An apparent life-threatening event (ALTE) is the sudden occurrence of certain alarming symptoms such as prolonged periods of no breathing (apnea), change in color or muscle tone, coughing, and gagging in children under 1 year of age.
ALTE is not a specific disorder. It is a group of symptoms that occur suddenly in young children.
The most common causes of ALTE include gastroesophageal reflux disease, nervous system disorders (such as seizures, meningitis, or brain tumors), and infections. Less common causes include heart disorders, metabolic disorders, child abuse, and narrowing or complete blockage of the airways. A cause cannot be determined in about 50% of cases.
An ALTE usually is characterized by an unexpected, sudden change in an infant's breathing that alarms the parent or caretaker. Features of an event include some or all of the following:
When an ALTE occurs, the doctor asks several key questions:
The doctor does a physical examination to check for obvious defects, particularly nervous system abnormalities, such as being too stiff (posturing) or being too floppy (poor muscle tone), and signs of trauma.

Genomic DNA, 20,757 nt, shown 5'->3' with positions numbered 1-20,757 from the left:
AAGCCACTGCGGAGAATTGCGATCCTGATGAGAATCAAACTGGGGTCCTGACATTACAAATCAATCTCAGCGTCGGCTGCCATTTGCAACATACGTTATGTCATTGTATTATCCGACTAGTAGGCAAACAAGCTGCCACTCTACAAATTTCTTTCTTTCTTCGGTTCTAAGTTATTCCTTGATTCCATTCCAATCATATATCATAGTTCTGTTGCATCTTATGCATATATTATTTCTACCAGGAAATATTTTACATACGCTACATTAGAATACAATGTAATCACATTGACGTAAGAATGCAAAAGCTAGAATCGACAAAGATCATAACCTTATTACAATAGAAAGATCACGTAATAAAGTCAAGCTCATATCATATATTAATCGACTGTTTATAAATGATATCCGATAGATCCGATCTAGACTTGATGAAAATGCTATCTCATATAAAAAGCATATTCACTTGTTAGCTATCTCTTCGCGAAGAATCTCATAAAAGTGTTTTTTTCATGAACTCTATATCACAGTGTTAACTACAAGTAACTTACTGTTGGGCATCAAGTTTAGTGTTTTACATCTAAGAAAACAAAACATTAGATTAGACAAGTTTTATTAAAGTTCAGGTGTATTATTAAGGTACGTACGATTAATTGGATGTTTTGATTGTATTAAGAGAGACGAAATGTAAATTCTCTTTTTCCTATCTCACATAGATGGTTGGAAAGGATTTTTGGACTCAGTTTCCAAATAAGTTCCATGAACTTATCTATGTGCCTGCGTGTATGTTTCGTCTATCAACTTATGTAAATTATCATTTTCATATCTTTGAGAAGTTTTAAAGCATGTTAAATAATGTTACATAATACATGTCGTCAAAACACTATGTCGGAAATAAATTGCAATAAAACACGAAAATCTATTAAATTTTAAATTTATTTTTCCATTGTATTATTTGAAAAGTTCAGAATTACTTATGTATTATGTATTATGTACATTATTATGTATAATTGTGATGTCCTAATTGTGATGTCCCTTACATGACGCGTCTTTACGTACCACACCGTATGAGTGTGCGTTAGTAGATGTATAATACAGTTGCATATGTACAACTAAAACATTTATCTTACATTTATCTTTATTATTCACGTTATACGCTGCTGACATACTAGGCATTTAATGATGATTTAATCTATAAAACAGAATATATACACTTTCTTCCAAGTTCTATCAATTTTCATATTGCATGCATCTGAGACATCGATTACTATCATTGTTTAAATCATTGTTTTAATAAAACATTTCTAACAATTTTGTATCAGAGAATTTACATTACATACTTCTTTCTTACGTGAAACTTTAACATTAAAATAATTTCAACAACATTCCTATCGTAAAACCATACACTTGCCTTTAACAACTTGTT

The doctor may do laboratory tests (such as liver function, blood, stool, and urine tests), imaging tests (such as a chest x-ray or computed tomography [CT] of the head), electrocardiography, or a combination based on the examination findings. Tests (such as electroencephalography—see Symptoms and Diagnosis of Brain, Spinal Cord, and Nerve Disorders: Electroencephalography) to check for other possible causes also may be done.
The cause, if identified, is treated. Infants who have required CPR or have had any abnormalities identified during the examination or initial laboratory testing are hospitalized for monitoring and further evaluation.
Parents and caregivers should be trained in CPR for infants and in general safe infant care (such as putting infants to sleep on their back and eliminating exposure to tobacco smoke). Doctors sometimes recommend home apnea monitoring devices for a limited period of time. Monitors that can record the infants' breathing pattern and heart rate are preferred to those that simply sound an alarm. Recording monitors may help doctors distinguish false alarms from real events.
Last full review/revision February 2009 by Elizabeth J. Palumbo, MD